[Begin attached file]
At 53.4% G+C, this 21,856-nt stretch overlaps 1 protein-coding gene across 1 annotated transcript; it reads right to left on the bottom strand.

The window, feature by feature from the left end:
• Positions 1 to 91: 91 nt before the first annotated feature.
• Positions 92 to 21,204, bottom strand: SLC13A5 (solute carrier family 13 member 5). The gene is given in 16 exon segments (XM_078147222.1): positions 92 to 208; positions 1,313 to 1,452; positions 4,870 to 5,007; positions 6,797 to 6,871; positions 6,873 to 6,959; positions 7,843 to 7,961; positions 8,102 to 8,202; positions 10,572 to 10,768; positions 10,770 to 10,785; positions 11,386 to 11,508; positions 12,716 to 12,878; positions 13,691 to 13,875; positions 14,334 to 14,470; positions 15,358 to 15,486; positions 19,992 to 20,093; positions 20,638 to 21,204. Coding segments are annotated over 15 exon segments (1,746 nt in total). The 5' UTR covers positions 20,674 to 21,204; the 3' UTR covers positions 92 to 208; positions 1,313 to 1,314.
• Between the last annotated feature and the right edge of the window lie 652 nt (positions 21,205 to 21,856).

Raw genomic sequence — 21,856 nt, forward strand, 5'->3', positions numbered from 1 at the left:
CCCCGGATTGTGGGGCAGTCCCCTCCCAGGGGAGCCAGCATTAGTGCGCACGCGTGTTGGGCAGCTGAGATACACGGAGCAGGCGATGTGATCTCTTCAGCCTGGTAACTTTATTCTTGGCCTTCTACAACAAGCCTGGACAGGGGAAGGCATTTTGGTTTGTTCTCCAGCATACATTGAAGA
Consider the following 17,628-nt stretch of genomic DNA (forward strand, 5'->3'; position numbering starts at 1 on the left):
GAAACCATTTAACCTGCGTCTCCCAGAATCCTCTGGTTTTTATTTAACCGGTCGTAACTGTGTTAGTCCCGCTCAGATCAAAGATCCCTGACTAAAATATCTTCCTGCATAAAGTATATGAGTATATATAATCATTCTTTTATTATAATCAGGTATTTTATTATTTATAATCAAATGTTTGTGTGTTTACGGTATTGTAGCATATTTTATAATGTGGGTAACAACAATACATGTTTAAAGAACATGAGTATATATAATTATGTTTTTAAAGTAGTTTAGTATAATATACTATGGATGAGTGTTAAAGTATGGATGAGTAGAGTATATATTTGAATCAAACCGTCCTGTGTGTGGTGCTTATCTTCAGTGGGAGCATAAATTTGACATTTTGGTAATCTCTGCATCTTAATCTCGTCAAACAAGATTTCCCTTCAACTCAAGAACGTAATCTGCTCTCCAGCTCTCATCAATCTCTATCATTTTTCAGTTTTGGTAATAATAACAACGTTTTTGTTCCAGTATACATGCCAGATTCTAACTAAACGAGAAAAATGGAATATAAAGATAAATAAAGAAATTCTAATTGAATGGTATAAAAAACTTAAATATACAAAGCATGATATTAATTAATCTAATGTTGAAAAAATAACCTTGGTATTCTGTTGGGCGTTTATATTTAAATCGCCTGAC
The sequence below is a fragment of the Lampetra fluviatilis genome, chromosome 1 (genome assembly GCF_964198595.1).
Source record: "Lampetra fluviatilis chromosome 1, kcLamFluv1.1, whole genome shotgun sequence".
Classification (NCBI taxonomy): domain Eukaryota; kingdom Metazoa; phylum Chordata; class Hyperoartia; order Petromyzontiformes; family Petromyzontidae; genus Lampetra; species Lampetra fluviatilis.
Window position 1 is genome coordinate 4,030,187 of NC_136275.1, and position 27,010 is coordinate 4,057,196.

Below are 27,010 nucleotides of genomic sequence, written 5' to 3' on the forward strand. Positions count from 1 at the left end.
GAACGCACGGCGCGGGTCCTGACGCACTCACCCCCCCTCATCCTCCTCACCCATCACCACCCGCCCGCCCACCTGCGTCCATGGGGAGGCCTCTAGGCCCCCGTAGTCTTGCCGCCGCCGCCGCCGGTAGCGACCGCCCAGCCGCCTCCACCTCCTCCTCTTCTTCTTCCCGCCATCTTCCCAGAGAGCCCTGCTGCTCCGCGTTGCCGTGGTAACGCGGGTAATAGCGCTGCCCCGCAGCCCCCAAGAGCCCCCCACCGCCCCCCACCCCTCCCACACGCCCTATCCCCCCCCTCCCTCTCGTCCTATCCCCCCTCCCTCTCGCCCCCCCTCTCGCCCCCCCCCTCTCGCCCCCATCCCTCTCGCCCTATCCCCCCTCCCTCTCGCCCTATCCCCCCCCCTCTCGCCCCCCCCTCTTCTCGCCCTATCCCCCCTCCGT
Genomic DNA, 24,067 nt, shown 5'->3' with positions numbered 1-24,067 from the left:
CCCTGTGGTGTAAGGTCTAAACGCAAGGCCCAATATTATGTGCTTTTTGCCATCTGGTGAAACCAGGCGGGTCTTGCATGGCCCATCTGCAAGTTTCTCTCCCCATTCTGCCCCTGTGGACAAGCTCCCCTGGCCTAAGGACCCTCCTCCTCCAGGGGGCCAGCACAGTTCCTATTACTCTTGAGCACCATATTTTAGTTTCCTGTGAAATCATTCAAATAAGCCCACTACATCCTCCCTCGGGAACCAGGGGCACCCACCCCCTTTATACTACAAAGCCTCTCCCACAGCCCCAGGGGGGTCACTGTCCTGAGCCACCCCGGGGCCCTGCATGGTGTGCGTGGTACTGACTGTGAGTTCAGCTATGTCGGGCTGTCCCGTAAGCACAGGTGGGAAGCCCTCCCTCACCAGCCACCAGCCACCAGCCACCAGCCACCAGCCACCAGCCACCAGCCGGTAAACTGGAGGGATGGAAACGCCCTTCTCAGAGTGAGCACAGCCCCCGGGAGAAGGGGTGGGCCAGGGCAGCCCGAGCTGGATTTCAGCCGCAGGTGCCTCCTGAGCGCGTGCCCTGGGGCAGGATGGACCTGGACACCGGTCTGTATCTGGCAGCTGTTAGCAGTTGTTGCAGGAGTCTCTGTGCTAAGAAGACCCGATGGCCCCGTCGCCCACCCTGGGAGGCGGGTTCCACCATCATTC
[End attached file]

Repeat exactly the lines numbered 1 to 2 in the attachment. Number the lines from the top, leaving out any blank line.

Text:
At 53.4% G+C, this 21,856-nt stretch overlaps 1 protein-coding gene across 1 annotated transcript; it reads right to left on the bottom strand.

The window, feature by feature from the left end: